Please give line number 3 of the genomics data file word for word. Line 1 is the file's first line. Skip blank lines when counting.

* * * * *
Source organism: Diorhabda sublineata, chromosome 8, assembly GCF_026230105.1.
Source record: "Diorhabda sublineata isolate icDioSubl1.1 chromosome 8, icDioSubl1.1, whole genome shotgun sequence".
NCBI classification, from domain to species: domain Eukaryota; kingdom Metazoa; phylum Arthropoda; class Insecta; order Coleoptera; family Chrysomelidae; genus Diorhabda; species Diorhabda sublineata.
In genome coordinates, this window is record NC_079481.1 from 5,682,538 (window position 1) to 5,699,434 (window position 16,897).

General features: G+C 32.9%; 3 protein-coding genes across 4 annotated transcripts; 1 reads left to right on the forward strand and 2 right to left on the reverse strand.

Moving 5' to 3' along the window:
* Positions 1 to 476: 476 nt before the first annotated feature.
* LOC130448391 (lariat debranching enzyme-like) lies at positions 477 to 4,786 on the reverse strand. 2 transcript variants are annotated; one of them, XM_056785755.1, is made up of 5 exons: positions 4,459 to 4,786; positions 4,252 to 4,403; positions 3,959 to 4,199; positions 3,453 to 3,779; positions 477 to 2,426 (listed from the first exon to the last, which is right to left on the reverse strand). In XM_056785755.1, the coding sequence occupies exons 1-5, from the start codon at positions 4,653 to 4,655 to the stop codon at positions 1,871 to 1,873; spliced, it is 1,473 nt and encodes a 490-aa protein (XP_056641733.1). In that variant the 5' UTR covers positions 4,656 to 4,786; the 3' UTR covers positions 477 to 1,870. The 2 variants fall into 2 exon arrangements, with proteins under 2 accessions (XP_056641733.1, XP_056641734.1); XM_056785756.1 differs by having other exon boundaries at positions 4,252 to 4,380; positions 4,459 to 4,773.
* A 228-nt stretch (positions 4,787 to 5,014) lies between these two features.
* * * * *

NCBI classification, from domain to species: domain Eukaryota; kingdom Metazoa; phylum Arthropoda; class Insecta; order Coleoptera; family Chrysomelidae; genus Diorhabda; species Diorhabda sublineata.